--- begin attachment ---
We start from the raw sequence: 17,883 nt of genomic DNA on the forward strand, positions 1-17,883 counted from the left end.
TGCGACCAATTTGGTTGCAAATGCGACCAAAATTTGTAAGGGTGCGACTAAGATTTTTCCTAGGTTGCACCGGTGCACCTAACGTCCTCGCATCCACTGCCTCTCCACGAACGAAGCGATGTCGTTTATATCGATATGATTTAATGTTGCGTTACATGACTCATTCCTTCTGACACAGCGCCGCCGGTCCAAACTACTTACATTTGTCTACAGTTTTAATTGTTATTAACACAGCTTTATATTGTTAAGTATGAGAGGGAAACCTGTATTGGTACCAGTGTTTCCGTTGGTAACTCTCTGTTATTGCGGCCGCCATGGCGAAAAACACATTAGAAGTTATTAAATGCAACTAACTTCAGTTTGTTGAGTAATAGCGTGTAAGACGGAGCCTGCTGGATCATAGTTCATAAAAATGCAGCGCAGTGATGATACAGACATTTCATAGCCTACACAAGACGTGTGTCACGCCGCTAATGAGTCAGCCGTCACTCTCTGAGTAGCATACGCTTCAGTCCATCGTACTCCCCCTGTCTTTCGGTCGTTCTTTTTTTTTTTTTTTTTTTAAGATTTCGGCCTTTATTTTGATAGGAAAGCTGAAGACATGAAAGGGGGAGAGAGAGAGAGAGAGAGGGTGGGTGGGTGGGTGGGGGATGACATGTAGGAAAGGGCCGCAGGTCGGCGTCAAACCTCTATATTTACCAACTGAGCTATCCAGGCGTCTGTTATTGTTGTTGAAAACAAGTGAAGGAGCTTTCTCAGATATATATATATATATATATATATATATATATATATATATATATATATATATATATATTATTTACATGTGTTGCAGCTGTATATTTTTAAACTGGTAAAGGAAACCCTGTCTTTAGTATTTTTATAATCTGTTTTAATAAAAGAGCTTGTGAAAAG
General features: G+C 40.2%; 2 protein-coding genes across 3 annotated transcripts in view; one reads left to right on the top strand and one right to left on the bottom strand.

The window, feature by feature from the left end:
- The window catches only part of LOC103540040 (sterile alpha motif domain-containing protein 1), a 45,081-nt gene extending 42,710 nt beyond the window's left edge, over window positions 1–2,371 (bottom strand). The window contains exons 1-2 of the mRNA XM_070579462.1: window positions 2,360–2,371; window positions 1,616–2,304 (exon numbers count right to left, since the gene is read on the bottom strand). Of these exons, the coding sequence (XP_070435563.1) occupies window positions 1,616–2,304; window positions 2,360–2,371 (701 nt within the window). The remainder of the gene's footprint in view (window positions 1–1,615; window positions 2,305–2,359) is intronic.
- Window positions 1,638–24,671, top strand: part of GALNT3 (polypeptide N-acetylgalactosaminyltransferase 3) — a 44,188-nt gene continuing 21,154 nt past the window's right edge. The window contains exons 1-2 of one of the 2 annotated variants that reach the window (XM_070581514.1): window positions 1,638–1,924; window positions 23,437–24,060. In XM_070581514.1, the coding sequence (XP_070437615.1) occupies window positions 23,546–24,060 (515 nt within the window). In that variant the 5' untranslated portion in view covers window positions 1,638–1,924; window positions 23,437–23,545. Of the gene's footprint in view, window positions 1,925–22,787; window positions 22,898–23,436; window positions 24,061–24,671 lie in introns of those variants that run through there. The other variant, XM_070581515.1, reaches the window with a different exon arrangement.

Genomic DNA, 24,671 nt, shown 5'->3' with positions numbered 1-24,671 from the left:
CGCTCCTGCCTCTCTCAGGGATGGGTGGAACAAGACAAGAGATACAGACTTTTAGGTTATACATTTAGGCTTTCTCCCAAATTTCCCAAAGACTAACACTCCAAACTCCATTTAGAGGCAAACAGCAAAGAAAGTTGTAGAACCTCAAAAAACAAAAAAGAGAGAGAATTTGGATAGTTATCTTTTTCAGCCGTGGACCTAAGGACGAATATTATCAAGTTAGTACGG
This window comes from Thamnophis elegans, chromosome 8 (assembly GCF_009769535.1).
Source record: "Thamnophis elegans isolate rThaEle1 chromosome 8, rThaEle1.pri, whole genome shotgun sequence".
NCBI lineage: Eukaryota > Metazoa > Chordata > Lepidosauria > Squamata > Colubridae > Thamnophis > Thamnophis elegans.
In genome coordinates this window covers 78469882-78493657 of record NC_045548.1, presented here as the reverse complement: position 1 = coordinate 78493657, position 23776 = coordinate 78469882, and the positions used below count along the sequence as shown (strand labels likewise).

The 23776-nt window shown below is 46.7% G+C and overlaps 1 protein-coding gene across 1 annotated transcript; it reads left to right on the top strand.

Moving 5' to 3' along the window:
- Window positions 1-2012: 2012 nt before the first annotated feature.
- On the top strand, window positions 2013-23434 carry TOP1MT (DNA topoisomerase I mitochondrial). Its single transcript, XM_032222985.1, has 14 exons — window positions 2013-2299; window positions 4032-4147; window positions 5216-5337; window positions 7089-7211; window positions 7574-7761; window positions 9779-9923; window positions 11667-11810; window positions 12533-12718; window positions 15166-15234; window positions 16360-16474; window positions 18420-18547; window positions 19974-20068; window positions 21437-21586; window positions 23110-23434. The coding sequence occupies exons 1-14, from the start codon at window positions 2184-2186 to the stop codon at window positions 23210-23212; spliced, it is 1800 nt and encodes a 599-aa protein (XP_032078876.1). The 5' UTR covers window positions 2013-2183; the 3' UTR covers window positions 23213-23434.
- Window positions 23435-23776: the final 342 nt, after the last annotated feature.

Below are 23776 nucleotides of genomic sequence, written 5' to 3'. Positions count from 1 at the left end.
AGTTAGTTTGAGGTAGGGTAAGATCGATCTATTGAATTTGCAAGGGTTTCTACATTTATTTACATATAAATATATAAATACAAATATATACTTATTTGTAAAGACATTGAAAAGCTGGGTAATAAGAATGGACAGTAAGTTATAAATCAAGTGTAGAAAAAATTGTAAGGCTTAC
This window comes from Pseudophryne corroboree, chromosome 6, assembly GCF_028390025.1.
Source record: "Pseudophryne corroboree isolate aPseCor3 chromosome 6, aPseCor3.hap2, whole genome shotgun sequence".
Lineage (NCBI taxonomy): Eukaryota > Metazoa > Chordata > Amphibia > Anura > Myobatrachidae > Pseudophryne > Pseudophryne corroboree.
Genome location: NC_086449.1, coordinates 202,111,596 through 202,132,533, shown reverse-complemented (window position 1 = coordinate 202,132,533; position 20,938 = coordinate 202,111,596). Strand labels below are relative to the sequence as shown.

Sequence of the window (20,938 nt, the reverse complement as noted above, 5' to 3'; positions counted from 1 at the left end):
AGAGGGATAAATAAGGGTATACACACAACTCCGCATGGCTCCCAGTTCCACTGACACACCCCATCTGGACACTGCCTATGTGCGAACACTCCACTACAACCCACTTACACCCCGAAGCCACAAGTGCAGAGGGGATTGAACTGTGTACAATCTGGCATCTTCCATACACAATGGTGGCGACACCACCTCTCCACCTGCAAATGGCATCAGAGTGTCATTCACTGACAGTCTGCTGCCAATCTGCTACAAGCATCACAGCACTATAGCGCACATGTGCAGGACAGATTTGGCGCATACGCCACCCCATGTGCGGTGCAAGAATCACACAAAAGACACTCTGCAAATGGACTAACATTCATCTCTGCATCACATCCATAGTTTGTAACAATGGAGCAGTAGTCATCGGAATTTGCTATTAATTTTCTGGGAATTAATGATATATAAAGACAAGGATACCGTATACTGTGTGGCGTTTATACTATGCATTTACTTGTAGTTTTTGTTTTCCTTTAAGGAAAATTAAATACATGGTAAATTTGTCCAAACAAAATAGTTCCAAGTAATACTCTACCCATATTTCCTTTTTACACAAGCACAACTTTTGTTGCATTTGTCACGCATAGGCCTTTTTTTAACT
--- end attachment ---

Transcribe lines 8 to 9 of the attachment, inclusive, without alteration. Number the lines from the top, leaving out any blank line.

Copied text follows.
CGCTCCTGCCTCTCTCAGGGATGGGTGGAACAAGACAAGAGATACAGACTTTTAGGTTATACATTTAGGCTTTCTCCCAAATTTCCCAAAGACTAACACTCCAAACTCCATTTAGAGGCAAACAGCAAAGAAAGTTGTAGAACCTCAAAAAACAAAAAAGAGAGAGAATTTGGATAGTTATCTTTTTCAGCCGTGGACCTAAGGACGAATATTATCAAGTTAGTACGG
This window comes from Thamnophis elegans, chromosome 8 (assembly GCF_009769535.1).